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I’m a hobbyist woodworker and, I’m embarrassed to say, a mechanical engineer who has forgotten all the calculus I ever learned. I would really appreciate your help with a geometry/calculus problem.

I make mirror frames using a technique called kerf bending. If your unfamiliar with woodworking, a saw kerf is simply the gap that remains after the table saw blade passes through the board. If the blade is raised to a height slightly lower that the thickness of the wood, then the board can be “bent” by applying a bending moment until the kerf, or series of kerfs, pinch closed. Using a frame material width of 1-7/8” and by cutting kerfs of 1-5/8”(leaving a 1/8” strip of wood around the edge) I‘ve determined that 20 such kerfs will allow me to bend the material 90 degrees. By cutting a series of 80 kerfs, spaced in a particular way I can make an elongated hexagonal frame out of one board. Simply cut the kerfs, bend the board all the way around until the ends touch, clamp it in place, I then fill the pinched-closed kerfs with tinted epoxy, sand off the strip of wood around the edge (effectively making 80 distict pieces of wood with epoxy wedges in between), and it makes a coo! ! l looking mirror frame. (I hope your still interested at this point.)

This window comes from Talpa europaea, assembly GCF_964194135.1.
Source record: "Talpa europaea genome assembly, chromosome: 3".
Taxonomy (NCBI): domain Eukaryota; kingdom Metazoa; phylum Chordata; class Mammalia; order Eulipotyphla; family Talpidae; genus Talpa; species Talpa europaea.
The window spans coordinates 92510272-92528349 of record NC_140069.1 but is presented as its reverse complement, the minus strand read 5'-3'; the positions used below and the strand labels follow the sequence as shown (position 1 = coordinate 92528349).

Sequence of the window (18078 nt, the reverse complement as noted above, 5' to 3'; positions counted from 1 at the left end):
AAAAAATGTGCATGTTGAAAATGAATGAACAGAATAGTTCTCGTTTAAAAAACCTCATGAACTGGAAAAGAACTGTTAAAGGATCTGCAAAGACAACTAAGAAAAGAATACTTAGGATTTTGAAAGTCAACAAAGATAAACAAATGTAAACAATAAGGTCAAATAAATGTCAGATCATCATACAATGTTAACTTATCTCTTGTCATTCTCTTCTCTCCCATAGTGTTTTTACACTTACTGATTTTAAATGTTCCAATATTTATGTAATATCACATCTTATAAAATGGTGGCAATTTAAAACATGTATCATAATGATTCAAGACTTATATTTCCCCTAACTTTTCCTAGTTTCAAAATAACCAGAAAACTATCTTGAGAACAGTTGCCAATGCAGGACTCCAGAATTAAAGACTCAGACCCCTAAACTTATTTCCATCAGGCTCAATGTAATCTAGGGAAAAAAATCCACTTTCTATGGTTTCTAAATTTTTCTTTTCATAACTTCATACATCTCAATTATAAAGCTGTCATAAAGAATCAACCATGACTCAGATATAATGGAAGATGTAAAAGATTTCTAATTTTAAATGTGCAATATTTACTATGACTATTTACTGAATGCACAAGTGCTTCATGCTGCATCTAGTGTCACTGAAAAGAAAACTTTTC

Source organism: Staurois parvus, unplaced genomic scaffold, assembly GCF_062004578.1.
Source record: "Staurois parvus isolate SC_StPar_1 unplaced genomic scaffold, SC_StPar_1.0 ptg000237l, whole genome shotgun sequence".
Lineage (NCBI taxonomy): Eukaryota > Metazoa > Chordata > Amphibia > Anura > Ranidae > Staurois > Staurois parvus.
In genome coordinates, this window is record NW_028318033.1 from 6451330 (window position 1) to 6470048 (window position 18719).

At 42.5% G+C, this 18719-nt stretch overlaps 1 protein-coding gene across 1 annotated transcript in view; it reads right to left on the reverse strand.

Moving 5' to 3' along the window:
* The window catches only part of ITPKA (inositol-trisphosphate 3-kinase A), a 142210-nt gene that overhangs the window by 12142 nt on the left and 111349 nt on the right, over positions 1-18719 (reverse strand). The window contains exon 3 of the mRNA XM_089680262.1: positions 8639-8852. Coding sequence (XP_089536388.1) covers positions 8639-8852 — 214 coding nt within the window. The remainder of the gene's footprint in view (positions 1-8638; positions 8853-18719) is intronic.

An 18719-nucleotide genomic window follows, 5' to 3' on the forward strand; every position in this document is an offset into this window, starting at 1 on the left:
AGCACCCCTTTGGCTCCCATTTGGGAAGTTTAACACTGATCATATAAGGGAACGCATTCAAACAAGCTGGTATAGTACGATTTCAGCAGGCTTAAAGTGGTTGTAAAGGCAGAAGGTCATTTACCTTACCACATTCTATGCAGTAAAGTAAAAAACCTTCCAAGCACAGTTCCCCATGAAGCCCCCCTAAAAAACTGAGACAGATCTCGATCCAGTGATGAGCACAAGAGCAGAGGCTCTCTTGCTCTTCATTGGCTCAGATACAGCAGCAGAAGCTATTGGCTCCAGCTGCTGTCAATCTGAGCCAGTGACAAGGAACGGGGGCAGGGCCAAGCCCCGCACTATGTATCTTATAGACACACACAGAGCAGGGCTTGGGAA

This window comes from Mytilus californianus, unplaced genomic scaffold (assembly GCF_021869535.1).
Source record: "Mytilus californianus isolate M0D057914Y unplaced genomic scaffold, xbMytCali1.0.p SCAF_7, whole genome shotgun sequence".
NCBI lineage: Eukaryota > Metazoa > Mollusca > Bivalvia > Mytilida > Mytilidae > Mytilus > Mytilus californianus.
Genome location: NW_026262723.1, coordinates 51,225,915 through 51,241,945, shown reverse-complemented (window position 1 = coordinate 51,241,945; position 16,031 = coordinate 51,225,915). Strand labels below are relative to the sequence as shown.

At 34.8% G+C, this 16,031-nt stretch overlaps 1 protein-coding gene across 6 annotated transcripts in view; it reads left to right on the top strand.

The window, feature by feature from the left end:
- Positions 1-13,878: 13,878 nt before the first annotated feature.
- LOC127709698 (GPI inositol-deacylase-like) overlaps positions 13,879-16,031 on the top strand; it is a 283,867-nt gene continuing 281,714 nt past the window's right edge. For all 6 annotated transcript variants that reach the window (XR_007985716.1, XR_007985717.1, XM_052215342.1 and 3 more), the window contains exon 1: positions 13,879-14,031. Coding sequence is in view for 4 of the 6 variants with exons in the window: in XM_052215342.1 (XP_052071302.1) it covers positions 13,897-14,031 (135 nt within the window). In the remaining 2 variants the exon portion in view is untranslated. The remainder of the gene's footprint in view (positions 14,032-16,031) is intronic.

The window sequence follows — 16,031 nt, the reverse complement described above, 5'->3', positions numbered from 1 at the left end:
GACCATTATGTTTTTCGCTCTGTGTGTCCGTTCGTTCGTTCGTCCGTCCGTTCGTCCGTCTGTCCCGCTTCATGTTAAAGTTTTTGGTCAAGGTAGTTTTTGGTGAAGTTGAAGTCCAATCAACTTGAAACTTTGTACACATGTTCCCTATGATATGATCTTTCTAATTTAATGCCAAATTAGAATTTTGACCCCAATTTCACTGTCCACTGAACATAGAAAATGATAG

Anyway, I'm bored with the hex shape and want to make a elliptical frame using the same technique and wood width (360/80=4.5 degrees of bend per kerf). I found an ellipse in my old calculus book that is esthetically pleasing: x2/25 + y2/9=1. This ellipse is the wrong “size” of course, but it is the "right" shape. What is the equation (with the length of the arc as a variable) for one quadrant of the ellipse, that will generate the spacings for the kerfs (20 per quadrant) such that the final shape will be close to the desired ellipse. Thanks you very much for your time.


You stumbled upon a tough question there; you may never have seen it in calculus. The ellipse you like has the parametric equation

C(t) = (5 cos(t), 3 sin(t)), but this is not in terms of arclength. To find the arclength, you have to integrate sqrt{ 25 sin2(t) + 9 cos2(t) } from 0 to pi/2 if you want the first quadrant, more generally from 0 to theta if you want the arclength from angle 0 to angle theta. This integral cannot be written in terms of the functions we usually deal with, polynomials, rational functions or trig functions. You can try it at the website The integrator: I entered it as Sqrt[25(Sin[x])^2 + 9(Cos[x])^2], and I got the answer 3EllipticE[x,-16/9]. All arclength of ellipses give rise to such contorted elliptic integrals for their arclengths.

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